The mountain began to shake. A bad-tempered earthquake rumbled like thunder. Boulders raced down the mountain. A landslide sent several forest animals on a frenzied search for cover. Then just like that—it became quiet.
In an open area surrounded by trees, Tobias Toad was the first forest creature to bravely venture out from hiding. He slowly hopped about inspecting his cluttered habitat. Boulders were everywhere. Strangely sitting in the middle of the area was a small, egg-shaped object.
“My, my, my,” croaked Tobias as he studied the object. “What is it? It’s bigger than a chicken egg. And it’s bigger than one of Darcy Duck’s eggs.”
“Actually, it’s similar in size to an ostrich egg,” quacked Darcy as she and the other forest animals appeared. Then she tapped the object with her beak and said, “Smooth, well-shaped, and good coloring, but it’s clearly not a real egg. It’s too hard.”
“I’m sure it’s just a tiny rock that came from the mountain,” said Myrna Muskrat. “That landslide made a real rocky mess everywhere you look.”
Levi Lynx warily approached the object. He pawed, sniffed, and licked it. “I agree; it’s not an egg,” he said with a light growl. “But it’s not a rock either.”
Willis Weasel had a stick in his mouth. He lightly struck the object. “Weirdest thing I’ve ever seen,” he said. He laughed after dropping the stick. “Maybe it’s something magical … something eerily mysterious.”
“Nonsense!” bellowed Bertha Bear as she lumbered up to the object. With her huge paw, she carefully rolled the object over to examine it. “There’s nothing magical about it. But perhaps it was made by a human,” she said.
“If that’s so, then maybe it will explode,” cautioned Scully Squirrel. “Humans are good at making tricky, dangerous gadgets that harm animals.”
“And I say again that it’s just an egg-shaped rock that nature has made,” said Myrna.
Scully chuckled. “Or it’s from outer space. Here come the aliens!”
“Be serious!” scolded Myrna. “This isn’t a joke.”
“I’m sure we’ll all have a good laugh later,” said Bertha. “But for now, we need to treat this thingamajig cautiously.”
The seven animals agreed, using their own particular voices. They understood each other extraordinarily well, while to a human, their articulations were heard as growls, squeaks, snarls, croaks, or quacks.
After the animals had spent a few minutes cautiously studying the object, the sky darkened. Lightning and loud claps of thunder overwhelmed the forest. Rain pelted the animals as they ran for cover.
“Now do you believe me?” shouted Willis. “Something magical is happening! First there was an earthquake, then a landslide, and now a storm! What’s next?”
A dangerous lightning bolt was next. It struck the object, causing a loud explosion. All the animals had to cover their eyes. Smoke and dust filled the air. When the air cleared, the object had a colorful, pulsating glow to it: purple and blue, green and yellow, and all different shades of red.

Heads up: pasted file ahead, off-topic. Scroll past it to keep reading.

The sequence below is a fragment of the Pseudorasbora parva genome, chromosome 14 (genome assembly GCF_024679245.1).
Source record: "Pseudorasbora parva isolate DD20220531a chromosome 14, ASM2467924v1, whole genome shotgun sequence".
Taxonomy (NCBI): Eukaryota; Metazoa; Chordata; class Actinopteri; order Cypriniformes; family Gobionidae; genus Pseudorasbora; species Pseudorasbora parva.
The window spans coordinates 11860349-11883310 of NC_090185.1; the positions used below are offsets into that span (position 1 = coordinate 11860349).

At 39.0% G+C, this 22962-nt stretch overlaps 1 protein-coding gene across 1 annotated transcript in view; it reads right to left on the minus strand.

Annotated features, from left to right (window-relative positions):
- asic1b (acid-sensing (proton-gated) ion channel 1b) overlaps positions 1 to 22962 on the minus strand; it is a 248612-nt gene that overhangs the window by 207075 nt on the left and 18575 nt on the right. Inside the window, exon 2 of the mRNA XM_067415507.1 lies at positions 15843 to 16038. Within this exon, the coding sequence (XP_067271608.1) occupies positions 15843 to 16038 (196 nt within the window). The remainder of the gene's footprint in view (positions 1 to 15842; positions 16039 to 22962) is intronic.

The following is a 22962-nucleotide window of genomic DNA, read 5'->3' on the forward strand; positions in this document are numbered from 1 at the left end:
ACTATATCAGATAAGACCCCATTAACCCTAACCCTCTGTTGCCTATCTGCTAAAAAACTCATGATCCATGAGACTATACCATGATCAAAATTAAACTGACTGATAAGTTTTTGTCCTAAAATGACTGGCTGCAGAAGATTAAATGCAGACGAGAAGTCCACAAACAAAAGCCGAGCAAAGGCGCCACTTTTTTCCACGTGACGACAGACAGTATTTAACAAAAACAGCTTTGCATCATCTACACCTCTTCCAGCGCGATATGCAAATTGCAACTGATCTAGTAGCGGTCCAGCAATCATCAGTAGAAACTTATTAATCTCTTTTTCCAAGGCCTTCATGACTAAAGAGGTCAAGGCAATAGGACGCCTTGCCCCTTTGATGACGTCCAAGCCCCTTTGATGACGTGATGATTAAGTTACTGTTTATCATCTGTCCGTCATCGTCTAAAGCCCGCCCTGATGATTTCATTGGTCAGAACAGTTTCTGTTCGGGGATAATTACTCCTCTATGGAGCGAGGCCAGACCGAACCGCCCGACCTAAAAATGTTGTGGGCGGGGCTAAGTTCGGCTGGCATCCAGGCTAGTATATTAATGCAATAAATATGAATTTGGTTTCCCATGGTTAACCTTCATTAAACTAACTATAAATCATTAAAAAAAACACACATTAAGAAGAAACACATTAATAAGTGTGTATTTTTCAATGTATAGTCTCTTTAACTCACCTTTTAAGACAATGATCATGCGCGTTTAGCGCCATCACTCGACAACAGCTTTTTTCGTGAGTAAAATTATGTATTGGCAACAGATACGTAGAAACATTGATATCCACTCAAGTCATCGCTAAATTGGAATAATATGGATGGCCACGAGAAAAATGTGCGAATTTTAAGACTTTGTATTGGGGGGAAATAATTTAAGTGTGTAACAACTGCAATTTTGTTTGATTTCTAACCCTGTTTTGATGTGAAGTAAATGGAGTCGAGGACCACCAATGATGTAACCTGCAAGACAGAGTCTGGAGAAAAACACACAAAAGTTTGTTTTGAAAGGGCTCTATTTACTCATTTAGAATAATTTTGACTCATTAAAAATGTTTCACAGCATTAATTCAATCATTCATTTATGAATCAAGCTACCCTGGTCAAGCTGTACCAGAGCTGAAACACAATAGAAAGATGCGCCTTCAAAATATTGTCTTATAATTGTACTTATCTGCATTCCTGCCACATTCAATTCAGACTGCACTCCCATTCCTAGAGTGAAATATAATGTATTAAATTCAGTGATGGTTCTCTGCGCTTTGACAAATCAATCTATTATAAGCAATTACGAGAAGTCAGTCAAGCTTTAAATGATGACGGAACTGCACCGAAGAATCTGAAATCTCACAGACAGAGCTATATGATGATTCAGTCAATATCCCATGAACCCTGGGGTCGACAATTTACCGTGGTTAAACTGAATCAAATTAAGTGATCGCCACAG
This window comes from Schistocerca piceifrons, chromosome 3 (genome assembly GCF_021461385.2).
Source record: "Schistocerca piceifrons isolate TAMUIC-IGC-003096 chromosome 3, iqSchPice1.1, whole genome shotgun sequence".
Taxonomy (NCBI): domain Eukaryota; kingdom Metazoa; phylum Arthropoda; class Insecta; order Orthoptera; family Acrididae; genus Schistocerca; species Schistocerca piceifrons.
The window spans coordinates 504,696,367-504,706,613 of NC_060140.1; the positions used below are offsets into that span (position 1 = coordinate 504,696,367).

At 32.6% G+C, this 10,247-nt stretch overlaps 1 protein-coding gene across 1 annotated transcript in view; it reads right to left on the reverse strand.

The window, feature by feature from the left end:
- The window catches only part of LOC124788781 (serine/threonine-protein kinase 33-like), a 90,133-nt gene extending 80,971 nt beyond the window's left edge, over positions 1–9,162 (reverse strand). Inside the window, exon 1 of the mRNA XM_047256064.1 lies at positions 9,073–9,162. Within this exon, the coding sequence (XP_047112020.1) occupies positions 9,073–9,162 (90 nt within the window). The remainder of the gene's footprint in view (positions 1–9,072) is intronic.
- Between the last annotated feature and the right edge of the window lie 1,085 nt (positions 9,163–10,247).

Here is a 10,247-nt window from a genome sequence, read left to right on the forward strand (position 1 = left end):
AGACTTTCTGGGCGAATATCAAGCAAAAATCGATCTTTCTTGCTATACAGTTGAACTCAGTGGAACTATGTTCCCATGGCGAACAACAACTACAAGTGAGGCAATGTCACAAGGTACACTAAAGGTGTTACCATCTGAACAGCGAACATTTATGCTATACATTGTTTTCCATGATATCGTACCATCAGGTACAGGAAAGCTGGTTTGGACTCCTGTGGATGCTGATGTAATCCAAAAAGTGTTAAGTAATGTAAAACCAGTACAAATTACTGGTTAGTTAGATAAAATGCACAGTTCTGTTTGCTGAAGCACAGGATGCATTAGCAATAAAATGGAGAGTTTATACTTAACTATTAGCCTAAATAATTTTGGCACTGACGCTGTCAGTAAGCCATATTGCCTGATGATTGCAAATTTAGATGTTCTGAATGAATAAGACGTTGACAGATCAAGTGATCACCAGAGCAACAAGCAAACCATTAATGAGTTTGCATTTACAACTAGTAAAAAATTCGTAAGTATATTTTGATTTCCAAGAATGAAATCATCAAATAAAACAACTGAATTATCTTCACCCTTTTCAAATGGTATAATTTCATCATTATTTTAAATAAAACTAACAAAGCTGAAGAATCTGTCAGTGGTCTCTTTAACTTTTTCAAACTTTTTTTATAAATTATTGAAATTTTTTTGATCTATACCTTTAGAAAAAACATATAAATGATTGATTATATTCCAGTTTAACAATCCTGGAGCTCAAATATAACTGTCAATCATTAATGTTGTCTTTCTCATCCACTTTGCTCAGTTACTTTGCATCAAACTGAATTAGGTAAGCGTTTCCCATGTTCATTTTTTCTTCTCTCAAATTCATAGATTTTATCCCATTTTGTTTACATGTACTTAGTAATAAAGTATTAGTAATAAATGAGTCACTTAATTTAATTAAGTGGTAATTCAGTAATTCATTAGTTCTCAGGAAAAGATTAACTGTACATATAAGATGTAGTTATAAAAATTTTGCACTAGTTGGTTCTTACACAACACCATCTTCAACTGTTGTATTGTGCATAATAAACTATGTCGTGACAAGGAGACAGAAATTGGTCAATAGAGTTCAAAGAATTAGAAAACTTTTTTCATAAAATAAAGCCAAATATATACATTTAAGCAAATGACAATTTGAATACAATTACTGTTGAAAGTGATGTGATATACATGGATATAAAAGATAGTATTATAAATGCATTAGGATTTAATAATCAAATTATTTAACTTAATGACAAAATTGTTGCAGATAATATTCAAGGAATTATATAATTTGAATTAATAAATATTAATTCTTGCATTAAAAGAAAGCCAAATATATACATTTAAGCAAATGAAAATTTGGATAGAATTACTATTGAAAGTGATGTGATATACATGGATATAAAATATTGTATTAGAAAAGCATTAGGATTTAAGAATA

Tobias croaked excitedly, “Look! The thing! It—it looks like it’s going to explode! It’s alive!”
As the animals began to shelter themselves from the impending danger, the colorful presentation diminished. The peculiar object calmed down and surprisingly, looked like an egg.
Bertha cautiously inched toward it and sniffed it, saying, “It’s warm—very warm. And it—it actually must be a real egg. It has to be.”
“I’ll be the judge of that,” quacked Darcy. “After all, I’m an egg layer, and I’ll know if it’s real.” She cautiously studied it and then lightly tapped it with her beak. “Well, I’ll be a genuine feather duster. It is a real egg!”
“Oh, that’s creepy!” said the muskrat. “Totally bizarre. How can that be?”
“Perhaps Willis is right,” considered Levi. “Nature is filled with magical power. Lightning is so awesome that when it strikes, it can do anything it wants.”
“If the egg is real, what does it mean?” wondered Bertha.
“We’ll have a cute little hatchling,” explained Darcy.
“But what kind of hatchling?” wondered Scully.
Levi studied the egg and then sniffed deeply. “Who cares what it is?” he lightly growled. “Why wait for it to hatch? It most certainly has the scent of a lunchtime delicacy.”
“That’s enough, Levi!” warned the bear. “You might want to get that hungry look off your drooling face.”
Myrna squeaked, “Don’t you want to know what it is, Levi? Aren’t you a little curious?”
“Not really,” snarled the lynx as he slinked away from the egg. “It seems a waste not to have a little snack.”
“Well, if we want it to hatch, we need to create a nest and keep it warm,” instructed the duck.
The animals (except the pouting lynx) found grass, leaves, and twigs and then fashioned a soft, sturdy nest. Bertha carefully placed the egg on top of the creation, and then Darcy became the surrogate mother by sitting on it.